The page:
Richard O'Connor's two motion detection cameras are positioned 30 feet off the ground around his Clancy, Montana, home, and are trained skyward: Over the course of nearly two years, they've snapped some 280,000 photos. Most show birds, squirrels, or branches. But five of the bunch, taken Nov. 4, "are proof positive that UFOs are real," the retired anesthesiologist tells the Great Falls Tribune. The images show what appears to be "a very symmetrical, smooth and reflective surface that appears to have his own light source," says O'Connor. "In my opinion, even a hardened skeptic would say 'Wow, that is what I expect a UFO would look like.'" O'Connor, who says he's never dabbled in Photoshop, sent the photos to the National UFO Reporting Center.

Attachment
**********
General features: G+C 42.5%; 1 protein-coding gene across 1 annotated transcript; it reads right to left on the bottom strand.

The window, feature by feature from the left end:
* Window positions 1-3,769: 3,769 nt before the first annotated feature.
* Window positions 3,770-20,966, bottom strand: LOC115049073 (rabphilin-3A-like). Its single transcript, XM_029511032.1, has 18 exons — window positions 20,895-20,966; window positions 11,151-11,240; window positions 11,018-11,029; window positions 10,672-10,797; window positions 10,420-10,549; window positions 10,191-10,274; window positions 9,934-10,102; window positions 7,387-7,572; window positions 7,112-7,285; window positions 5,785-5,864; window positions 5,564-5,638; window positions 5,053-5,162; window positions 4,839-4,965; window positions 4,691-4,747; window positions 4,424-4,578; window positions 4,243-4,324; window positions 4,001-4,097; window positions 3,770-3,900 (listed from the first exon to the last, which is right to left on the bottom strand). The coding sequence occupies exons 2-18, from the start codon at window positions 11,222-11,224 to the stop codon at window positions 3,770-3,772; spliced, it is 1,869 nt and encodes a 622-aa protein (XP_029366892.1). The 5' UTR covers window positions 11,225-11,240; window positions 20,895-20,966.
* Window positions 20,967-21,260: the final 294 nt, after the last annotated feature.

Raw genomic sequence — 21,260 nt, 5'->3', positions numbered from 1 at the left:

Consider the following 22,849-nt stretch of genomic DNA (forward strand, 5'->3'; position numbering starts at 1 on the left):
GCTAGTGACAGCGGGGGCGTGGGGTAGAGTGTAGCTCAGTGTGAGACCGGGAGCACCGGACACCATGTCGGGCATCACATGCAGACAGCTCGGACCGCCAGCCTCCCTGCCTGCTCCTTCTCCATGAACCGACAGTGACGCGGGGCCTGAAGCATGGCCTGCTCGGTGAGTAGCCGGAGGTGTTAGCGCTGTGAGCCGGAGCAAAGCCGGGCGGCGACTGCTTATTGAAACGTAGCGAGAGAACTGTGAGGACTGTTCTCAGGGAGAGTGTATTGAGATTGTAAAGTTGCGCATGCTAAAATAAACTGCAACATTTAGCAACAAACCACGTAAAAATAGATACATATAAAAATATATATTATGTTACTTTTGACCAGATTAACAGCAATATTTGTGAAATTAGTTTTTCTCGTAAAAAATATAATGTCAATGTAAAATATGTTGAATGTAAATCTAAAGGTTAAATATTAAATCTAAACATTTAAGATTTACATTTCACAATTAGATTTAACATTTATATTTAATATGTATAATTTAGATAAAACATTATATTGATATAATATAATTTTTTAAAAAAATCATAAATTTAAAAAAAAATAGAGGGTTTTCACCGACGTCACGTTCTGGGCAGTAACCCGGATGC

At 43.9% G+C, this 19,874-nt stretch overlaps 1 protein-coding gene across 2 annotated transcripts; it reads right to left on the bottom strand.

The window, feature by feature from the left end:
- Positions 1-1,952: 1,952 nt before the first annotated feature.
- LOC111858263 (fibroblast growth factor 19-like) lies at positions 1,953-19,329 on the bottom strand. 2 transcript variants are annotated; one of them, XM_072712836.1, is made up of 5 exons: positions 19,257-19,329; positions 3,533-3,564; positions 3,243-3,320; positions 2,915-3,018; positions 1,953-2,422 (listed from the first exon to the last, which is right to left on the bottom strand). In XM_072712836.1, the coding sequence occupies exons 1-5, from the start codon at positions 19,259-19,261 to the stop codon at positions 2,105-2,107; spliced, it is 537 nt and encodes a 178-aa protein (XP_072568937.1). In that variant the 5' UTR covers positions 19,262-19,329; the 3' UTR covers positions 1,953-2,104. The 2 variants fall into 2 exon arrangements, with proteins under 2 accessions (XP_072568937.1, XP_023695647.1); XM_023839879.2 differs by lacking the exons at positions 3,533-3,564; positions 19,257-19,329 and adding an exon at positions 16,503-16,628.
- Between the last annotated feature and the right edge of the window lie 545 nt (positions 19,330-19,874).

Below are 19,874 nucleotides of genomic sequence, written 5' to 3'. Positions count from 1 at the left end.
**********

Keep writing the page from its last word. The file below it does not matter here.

The sighting report on the NUFORC site reads in part, "The first 5 photos in this series recorded the direct approach of 2 UFOs to the east-facing camera from an unknown distance. Photo M 5/20, obtained 6 seconds after the series of photos was triggered, reveals a clear photo of a UFO. Neither UFO is seen in photo number 6, recorded approximately 1 second later." NUFORC forwarded the photos to a photo analyst, who determined "the images are real, but remain a mystery. I suspect the lights in the first and last photos are sun reflections off of something rather than any propulsion system." Another analyst, however, concluded the photos are "100% fake." O'Connor has offered to take a polygraph test and plans to meet with other photo analysts." If I am subject to criticism to get to the bottom of this, then I guess it's part of the deal." See one photo here, or read about other alleged sightings throughout history.